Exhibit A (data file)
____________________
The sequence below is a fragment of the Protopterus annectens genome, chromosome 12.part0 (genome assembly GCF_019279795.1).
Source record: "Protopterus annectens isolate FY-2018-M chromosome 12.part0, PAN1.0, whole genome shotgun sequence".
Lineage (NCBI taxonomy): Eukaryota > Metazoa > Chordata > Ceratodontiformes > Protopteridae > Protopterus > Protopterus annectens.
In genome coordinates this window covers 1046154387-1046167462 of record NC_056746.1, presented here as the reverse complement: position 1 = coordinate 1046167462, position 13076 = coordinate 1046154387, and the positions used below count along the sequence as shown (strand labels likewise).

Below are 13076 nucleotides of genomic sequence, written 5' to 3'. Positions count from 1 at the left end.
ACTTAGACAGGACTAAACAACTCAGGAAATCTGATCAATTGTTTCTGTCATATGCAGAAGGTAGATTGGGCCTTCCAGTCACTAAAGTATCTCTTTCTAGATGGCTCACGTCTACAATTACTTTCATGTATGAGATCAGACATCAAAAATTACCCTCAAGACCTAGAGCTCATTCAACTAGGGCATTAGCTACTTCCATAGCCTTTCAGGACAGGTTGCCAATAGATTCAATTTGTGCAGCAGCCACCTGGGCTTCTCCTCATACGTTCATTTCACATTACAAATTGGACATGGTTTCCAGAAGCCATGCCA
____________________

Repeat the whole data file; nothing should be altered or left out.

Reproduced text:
The sequence below is a fragment of the Protopterus annectens genome, chromosome 12.part0 (genome assembly GCF_019279795.1).
Source record: "Protopterus annectens isolate FY-2018-M chromosome 12.part0, PAN1.0, whole genome shotgun sequence".
Lineage (NCBI taxonomy): Eukaryota > Metazoa > Chordata > Ceratodontiformes > Protopteridae > Protopterus > Protopterus annectens.
In genome coordinates this window covers 1046154387-1046167462 of record NC_056746.1, presented here as the reverse complement: position 1 = coordinate 1046167462, position 13076 = coordinate 1046154387, and the positions used below count along the sequence as shown (strand labels likewise).

Below are 13076 nucleotides of genomic sequence, written 5' to 3'. Positions count from 1 at the left end.
ACTTAGACAGGACTAAACAACTCAGGAAATCTGATCAATTGTTTCTGTCATATGCAGAAGGTAGATTGGGCCTTCCAGTCACTAAAGTATCTCTTTCTAGATGGCTCACGTCTACAATTACTTTCATGTATGAGATCAGACATCAAAAATTACCCTCAAGACCTAGAGCTCATTCAACTAGGGCATTAGCTACTTCCATAGCCTTTCAGGACAGGTTGCCAATAGATTCAATTTGTGCAGCAGCCACCTGGGCTTCTCCTCATACGTTCATTTCACATTACAAATTGGACATGGTTTCCAGAAGCCATGCCA